“Naturally you grow up a lot at University. Up until I left, I had grown up with the same people, friends, family, and overall familiarity. Then I came to Queen's and was exposed to so many new thins that you’re sort of forced to grow and learn.
“Starting business, I had no idea what to expect but through my professors and extracurriculars I learned so much. It’s funny because when you reach the end of it, you kind of forget how challenging everything was. All the assignments and work, and just the overall transition into university was a challenge. But I think that helped make it all worth it. You come out of it looking back at how much you’ve earned from it and how much you’ve enjoyed it.”
What makes Sarah so inspiring is, again, her ability to adapt. However, this isn’t the first time I’ve seen her resilience at work. Sarah used to be a ballet dancer as well, having done it her entire youth, but stopped after graduating high school. I ask Sarah how she finds the end of her University chapter in relation to her last concluding chapter, the end of ballet.
“I suppose it’s similar that in both cases I didn’t and don’t really know what to expect. It’s this idea that you’re leaving something you’ve grown to be comfortable with. But I think this time I feel more excited for it and am more ready to venture out into this new world. It’s hard to look at the unknown and accept your fate but we face these types of transitions all the time. Take school as an example. You move from elementary school to high school and graduate from there. For myself, the transition out of ballet was the hardest one, but I’ve learned from it and know that nothing I face will be as hard as that. The more you deal with transitioning, the more comfortable you get with it, like the change from riding a tricycle to a bike – it just takes time and practice.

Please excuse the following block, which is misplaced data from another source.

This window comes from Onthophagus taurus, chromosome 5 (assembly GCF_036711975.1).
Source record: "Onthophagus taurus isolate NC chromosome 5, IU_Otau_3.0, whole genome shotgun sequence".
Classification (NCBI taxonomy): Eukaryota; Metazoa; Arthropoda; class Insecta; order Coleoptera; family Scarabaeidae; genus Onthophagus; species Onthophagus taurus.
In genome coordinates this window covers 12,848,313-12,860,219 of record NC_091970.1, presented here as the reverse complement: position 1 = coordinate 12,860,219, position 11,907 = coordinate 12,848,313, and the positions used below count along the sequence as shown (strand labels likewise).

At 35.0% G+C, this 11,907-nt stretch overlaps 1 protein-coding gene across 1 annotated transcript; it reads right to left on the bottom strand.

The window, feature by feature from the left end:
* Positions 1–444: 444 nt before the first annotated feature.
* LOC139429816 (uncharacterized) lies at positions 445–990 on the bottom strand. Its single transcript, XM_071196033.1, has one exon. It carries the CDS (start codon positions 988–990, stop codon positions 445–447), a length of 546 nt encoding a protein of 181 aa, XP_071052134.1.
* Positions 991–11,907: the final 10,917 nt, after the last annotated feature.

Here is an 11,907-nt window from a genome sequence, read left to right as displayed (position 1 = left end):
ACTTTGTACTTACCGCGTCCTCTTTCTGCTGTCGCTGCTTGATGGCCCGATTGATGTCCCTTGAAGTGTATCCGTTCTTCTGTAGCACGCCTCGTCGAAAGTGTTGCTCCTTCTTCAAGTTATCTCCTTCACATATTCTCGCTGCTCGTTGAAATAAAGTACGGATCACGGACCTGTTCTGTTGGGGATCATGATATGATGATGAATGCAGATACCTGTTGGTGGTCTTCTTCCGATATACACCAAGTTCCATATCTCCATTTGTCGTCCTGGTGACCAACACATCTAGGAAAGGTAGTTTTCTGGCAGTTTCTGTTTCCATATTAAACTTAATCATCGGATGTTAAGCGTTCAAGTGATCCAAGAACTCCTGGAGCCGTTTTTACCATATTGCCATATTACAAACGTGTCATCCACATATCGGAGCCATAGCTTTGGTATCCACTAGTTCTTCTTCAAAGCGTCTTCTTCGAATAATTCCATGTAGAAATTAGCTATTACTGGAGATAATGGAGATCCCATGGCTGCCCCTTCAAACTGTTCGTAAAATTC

“When you’re younger, you feel like you’re following a straight line, but then at some point, life throws a curveball at you. Now I’ve realized that life isn’t exactly linear so I’m becoming more open-minded to whatever might happen. I guess this is just what happens when you grow older and experience more of the world.
“Any kind of change is really hard. It’s hard to see something you care about come to an end. But change isn’t bad. It’s scary, but it’s not bad. It’s almost always worth it. You have to embrace it, with baby steps, by doing what makes you happy while pursuing that new direction.”